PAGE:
But industry sources say new standards are not necessary and would not be effective. ELGs are technology-based and are best suited to water treatment systems where the contamination is predictable, one industry source said.

Produced water from oil and gas development, however, varies widely depending on regional geology, the source told WPR. So permit writers would likely have to depart from the ELG technology requirements and use their best professional judgment, which is the standard that permit-writers currently use, the source said.

There is also no need to ban discharges to POTWs, the industry source said. Instead, water treatment plants should determine whether their treatment is adequate to deal with oil and gas wastewater and meet their standards.

A local industry source also raised concerns with the environmentalists' comments, WPR said.

Of the more than 7,000 drilling permits issued by Pennsylvania in 2008, fewer than 300 use hydraulic fracturing, the source said. And the water quality incident in Pennsylvania, which activists say proves POTW treatment is inadequate for drilling wastewater, was actually caused by runoff from abandoned coal mines, the source said.

Hydraulic fracturing has been used since the 1950s, and new ELGs are not necessary because oil and gas wastewater has been handled very well under the current water permitting program, the source said.

Because states like Pennsylvania have been effective in dealing with unique contents of wastewater from the region, the source said, "We don't believe EPA needs to get involved at that level."

Meanwhile, the Department of Energy last week released a report examining the scope of regulatory oversight for shale gas. It commissioned the report from the Ground Water Protection Council, a group representing state regulators of underground injection wells and oil and gas interests.

The report, Modern Shale Gas Development in the United States: A Primer, downplays the potential for environmental harm from increased use of hydraulic fracturing, as well as from extensive horizontal drilling. The report said the latter "has not introduced any new environmental concerns."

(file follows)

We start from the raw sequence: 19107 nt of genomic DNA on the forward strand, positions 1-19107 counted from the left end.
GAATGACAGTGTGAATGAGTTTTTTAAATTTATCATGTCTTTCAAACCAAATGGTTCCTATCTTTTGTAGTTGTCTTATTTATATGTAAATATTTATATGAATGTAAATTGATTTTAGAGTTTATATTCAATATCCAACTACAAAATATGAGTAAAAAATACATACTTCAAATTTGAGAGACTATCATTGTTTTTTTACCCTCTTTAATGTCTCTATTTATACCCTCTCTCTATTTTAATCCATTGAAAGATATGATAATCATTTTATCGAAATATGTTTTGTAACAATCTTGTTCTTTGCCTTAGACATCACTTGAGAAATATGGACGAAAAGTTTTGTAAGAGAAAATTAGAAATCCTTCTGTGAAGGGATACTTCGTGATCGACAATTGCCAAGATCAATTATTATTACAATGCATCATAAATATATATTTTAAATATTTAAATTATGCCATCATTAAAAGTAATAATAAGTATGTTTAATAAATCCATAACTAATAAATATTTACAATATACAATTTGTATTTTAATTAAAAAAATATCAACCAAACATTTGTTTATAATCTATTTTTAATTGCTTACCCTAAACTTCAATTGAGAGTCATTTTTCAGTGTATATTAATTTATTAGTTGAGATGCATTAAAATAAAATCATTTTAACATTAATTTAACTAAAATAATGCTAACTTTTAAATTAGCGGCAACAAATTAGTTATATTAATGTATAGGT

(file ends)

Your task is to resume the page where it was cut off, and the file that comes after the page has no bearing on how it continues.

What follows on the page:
Hydraulic fracturing, the report argues, is a "key technology" for the nation's energy supply. There are some challenges for water availability and management, but "innovative regional solutions are emerging that allow shale gas development…while ensuring that the water needs of other users are not affected and that surface and ground water quality is protected," it said.

Rather than encourage new regulation or retraction of the exemptions for hydraulic fracturing under the Safe Drinking Water Act, the report deems the current regulatory structure overseeing the environmental safety of natural gas drilling to be largely safe.

The report notes repeatedly that states, local governments, and tribes may in many instances create more stringent regulations than those federally mandated and examines requirements under the Clean Water Act, the Clean Air Act, Resource Conservation and Recovery Act, the Endangered Species Act, and the Comprehensive Environmental Response, Compensation and Liability Act.

Further, the report said, "Natural gas will continue to play a significant role in the US energy picture for some time to come," providing around 22% of the nation's energy over the next 20 years.

Contact Eric Watkins at